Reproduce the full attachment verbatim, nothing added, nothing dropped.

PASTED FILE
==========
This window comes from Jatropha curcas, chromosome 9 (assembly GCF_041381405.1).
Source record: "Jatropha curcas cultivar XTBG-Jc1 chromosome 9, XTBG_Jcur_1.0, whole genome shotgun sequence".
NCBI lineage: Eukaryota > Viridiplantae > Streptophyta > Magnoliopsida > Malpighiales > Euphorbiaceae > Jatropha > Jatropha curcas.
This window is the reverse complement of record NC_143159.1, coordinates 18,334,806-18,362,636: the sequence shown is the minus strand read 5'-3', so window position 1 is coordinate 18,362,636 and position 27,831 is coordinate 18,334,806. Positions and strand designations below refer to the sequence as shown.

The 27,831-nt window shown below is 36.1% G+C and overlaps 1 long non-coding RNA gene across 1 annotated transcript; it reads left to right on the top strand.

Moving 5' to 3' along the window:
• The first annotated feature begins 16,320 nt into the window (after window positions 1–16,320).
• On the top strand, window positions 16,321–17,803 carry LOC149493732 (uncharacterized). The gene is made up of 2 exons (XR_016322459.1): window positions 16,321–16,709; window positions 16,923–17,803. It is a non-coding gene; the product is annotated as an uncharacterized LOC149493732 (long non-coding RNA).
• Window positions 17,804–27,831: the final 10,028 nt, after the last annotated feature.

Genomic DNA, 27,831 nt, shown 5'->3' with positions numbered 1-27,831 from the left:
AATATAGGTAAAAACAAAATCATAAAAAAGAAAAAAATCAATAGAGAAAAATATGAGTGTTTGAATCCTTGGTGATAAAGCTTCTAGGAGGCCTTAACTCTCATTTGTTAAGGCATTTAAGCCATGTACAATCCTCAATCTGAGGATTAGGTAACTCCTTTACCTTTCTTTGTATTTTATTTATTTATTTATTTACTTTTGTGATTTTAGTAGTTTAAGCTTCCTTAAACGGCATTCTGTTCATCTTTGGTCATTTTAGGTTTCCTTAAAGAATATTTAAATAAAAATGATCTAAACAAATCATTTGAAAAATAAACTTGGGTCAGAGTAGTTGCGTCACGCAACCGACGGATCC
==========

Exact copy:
This window comes from Jatropha curcas, chromosome 9 (assembly GCF_041381405.1).
Source record: "Jatropha curcas cultivar XTBG-Jc1 chromosome 9, XTBG_Jcur_1.0, whole genome shotgun sequence".
NCBI lineage: Eukaryota > Viridiplantae > Streptophyta > Magnoliopsida > Malpighiales > Euphorbiaceae > Jatropha > Jatropha curcas.
This window is the reverse complement of record NC_143159.1, coordinates 18,334,806-18,362,636: the sequence shown is the minus strand read 5'-3', so window position 1 is coordinate 18,362,636 and position 27,831 is coordinate 18,334,806. Positions and strand designations below refer to the sequence as shown.

The 27,831-nt window shown below is 36.1% G+C and overlaps 1 long non-coding RNA gene across 1 annotated transcript; it reads left to right on the top strand.

Moving 5' to 3' along the window:
• The first annotated feature begins 16,320 nt into the window (after window positions 1–16,320).
• On the top strand, window positions 16,321–17,803 carry LOC149493732 (uncharacterized). The gene is made up of 2 exons (XR_016322459.1): window positions 16,321–16,709; window positions 16,923–17,803. It is a non-coding gene; the product is annotated as an uncharacterized LOC149493732 (long non-coding RNA).
• Window positions 17,804–27,831: the final 10,028 nt, after the last annotated feature.

Genomic DNA, 27,831 nt, shown 5'->3' with positions numbered 1-27,831 from the left:
AATATAGGTAAAAACAAAATCATAAAAAAGAAAAAAATCAATAGAGAAAAATATGAGTGTTTGAATCCTTGGTGATAAAGCTTCTAGGAGGCCTTAACTCTCATTTGTTAAGGCATTTAAGCCATGTACAATCCTCAATCTGAGGATTAGGTAACTCCTTTACCTTTCTTTGTATTTTATTTATTTATTTATTTACTTTTGTGATTTTAGTAGTTTAAGCTTCCTTAAACGGCATTCTGTTCATCTTTGGTCATTTTAGGTTTCCTTAAAGAATATTTAAATAAAAATGATCTAAACAAATCATTTGAAAAATAAACTTGGGTCAGAGTAGTTGCGTCACGCAACCGACGGATCC